illumni People Profile:
Isabelle Corten


Isabelle Corten runs her own urban lighting design practice, Radiance 35, based in Belgium. She focuses on the social cohesion that light can bring to an urban place. She is a founding member of the Social Light Movement, a philanthropic network that aims to improve light for all people, particularly those who would otherwise not have access to good quality illumination. She is also President of CLSF (Concepteurs Lumieres Sans Frontiers) – Lighting Designers without Borders, a humanitarian organisation that works with countries in crisis, or in need of development, supporting them with advice and training in lighting projects.

Can you sum up your design philosophy in a sentence or two?

I think the most important thing is that we include consideration of the social into our lighting designs, joining this together with our aesthetic concerns of creating beauty. Light has tremendous possibility to affect social change.

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Haiti Trip for CLSF.

Most designers have places, spaces, or experiences that they find inspirational – can you share your absolute favourite with us and tell us how and why it inspires you?

Cities, cities, and cities. I find inspiration in the tumultuous streets of different cities. I love looking at the people, the monuments, and the movement. Walking in the city, using all my senses, both day and night. I love the different scales of cities : from Liège where I live and work, to New York, through to those that are very different from the Westernised ones we are used to, such as Port au Prince in Haïti, where I work with CLSF.

The world is full of interesting people who influence us and shape the way we think – is there anyone out there that you are dying to meet?

I would like to meet Angela Davis, the American political activist. I really admire her long-term struggle for human rights.


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Lighting Masterplan of Lausanne.

Can you tell us something that not many people know about you or your work but you wish they did?

I’m a LIGHTING designer but I come from a background in architecture, mostly urbanism and this has profoundly influenced my way my way of thinking and seeing things. I don’t see a lighting project from the standpoint of a series of “objects to illuminate” but more holistically as part of the complexity of the city. My Masters degree in urbanism has helped me to understand the mechanism behind how spaces are changing and how this interacts with others disciplines. When we work on a project -ranging in scale from a small project to lighting masterplan for a entire city – we always analyse it through 3 dimensions: understanding the territory including it’s history, understanding the uses for each hour of the night (from 5 pm in winter) and understanding the existing light. This is the basis for developing our concept.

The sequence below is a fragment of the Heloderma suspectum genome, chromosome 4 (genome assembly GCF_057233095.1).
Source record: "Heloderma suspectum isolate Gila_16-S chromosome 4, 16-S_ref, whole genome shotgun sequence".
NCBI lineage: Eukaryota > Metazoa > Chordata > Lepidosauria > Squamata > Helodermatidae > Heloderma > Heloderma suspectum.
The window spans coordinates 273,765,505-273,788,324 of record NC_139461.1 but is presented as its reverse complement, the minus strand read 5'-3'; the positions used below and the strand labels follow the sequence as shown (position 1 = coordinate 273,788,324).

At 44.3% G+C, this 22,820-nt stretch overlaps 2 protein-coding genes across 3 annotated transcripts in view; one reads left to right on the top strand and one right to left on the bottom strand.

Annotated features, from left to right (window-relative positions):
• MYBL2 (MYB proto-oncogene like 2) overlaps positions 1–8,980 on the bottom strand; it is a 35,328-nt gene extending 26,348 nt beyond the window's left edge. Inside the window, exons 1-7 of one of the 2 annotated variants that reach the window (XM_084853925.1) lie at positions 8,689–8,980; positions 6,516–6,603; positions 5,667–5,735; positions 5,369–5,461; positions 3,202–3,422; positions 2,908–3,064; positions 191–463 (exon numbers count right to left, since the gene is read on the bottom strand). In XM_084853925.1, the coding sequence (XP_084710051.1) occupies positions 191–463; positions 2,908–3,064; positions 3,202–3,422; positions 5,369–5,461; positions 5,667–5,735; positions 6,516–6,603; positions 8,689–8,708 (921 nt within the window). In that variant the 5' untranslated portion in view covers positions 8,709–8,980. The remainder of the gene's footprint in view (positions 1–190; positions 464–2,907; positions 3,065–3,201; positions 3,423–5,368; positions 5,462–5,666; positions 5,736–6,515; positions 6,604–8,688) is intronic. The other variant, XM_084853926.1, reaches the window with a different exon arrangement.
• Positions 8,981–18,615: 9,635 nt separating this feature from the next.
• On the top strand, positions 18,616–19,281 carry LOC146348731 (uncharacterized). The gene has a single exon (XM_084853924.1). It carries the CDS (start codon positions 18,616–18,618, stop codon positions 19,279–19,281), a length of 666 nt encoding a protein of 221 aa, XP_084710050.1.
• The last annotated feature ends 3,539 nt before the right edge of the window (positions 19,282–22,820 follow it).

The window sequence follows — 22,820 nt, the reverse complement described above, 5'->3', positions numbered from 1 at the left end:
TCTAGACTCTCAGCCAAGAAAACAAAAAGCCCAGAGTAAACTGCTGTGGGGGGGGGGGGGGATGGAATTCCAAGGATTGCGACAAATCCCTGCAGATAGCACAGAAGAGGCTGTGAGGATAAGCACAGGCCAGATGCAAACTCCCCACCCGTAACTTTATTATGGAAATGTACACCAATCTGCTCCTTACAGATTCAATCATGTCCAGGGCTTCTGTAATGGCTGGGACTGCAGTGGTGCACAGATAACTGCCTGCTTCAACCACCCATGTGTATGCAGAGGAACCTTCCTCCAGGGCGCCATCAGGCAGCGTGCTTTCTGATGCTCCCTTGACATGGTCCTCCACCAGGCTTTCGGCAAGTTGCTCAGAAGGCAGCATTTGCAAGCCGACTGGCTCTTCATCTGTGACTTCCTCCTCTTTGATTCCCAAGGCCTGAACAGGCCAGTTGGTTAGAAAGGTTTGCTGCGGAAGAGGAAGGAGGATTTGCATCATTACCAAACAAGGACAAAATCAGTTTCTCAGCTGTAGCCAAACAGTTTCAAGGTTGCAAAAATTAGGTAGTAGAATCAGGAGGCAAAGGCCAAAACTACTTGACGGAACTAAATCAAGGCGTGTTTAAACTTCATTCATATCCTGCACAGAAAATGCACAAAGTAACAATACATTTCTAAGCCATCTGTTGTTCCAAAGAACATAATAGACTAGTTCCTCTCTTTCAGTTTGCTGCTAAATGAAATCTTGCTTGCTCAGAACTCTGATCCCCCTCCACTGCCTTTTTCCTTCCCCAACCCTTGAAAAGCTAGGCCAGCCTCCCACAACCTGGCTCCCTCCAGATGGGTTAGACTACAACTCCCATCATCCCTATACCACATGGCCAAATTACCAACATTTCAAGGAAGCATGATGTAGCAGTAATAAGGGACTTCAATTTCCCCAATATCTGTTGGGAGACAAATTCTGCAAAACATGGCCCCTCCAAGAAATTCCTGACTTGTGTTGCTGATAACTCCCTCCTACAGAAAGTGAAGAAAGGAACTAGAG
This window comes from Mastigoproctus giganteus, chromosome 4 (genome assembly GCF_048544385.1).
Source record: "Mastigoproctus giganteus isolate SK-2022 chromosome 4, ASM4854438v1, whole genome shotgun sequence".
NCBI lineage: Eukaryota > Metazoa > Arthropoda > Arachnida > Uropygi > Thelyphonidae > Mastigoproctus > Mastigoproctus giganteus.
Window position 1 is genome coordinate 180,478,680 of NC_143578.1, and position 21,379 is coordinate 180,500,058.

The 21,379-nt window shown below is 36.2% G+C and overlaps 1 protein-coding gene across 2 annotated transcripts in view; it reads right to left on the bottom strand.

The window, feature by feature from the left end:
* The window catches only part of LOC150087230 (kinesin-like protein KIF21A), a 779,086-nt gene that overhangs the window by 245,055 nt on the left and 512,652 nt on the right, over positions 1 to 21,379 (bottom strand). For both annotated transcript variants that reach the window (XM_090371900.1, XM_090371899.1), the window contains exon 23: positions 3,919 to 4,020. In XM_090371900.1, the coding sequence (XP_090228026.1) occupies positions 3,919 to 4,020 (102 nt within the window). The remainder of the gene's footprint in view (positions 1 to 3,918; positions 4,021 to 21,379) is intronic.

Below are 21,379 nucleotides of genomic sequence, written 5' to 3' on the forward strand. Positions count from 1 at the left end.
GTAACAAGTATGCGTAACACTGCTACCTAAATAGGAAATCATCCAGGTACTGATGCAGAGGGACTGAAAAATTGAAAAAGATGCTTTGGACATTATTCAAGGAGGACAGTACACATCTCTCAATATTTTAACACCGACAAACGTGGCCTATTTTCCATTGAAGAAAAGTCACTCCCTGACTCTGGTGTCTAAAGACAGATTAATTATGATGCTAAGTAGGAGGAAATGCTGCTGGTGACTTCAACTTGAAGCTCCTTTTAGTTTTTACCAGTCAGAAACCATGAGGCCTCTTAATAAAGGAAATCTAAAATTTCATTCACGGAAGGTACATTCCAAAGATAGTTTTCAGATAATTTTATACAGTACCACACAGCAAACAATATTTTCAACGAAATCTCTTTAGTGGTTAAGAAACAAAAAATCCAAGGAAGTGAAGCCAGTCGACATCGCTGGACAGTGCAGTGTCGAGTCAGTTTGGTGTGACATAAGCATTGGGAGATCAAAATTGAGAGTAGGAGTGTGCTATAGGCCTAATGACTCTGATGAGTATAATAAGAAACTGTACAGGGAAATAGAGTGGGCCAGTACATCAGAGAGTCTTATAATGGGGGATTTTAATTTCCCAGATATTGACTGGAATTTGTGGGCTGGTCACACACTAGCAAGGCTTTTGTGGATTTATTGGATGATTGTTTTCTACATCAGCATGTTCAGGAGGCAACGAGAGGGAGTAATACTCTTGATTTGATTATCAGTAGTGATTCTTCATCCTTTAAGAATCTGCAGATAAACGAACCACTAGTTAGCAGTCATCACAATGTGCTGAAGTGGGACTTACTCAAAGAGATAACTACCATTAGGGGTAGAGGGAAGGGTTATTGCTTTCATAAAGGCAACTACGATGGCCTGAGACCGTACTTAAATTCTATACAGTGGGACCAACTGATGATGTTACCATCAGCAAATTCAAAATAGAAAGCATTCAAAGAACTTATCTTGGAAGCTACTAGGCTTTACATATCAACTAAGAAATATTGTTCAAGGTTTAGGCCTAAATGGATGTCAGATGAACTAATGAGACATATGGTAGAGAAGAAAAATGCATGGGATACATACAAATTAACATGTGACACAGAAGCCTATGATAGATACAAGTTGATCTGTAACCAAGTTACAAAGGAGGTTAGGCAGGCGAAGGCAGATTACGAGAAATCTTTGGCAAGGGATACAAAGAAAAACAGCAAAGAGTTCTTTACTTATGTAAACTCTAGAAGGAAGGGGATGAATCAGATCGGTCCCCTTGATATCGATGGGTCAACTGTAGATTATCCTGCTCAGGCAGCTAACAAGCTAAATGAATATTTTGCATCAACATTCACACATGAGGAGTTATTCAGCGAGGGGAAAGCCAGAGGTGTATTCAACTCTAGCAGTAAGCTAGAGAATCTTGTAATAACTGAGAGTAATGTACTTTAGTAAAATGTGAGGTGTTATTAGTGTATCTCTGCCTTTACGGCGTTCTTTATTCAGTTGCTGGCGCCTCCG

What would you say has been your most unusual source of creative inspiration to date?

The cinema. I love go to that dark space, and discover other lives, cities, stories and … lights. It inspires me so much I try to go as often I can. Difficult to chose one but some of my favourite films are Boyhood by Richard Linklater (which I just saw last weekend), but also “le Passé” or “une Séparation” from Asghar Farhadi, the Frère Dardenne films, and Lucas Belvaux … I have a special attraction to films that talk about “normal lives” …




“Sous les Ponts” Show. 

And your favourite creative collaboration?

I love to cross my work other disciplines that work in cities. From anthropologists and sociologists, to musicians, dancers, street artists … In 2010 I worked on a kind of spectacle in Liège, called “Sous les Ponts” (Under the Bridges) which was a very intense collaboration between a musician, a choreographer and myself. It was talking about the people that nobody wants to see who live “Under the Bridges”.

I also have worked over the last 2 years with an anthropologist called Sonia Lavadinho, who has been involved in my lighting masterplan in Switzerland, for example in Carouge.

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Lumiere Du Quartier Saint- Jacques, Brussels.

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What springs to mind if I ask you what is your all time favourite bit of kit?

Gobo projectors … It’s amazing what you can achieve with this “simple” fixture.

What, for you, is the most exciting thing about working in the field of lighting design…..?

That I get to be involved in other social fields. That I get to see the power of transformation that light brings to a dark space. When you do a mock up and you “feel the light” – that is an amazing thing.

And the most annoying or upsetting thing about working in the field of lighting design?

The late hour of the sunset during the summer!

I say light; you say ?

…my fire !

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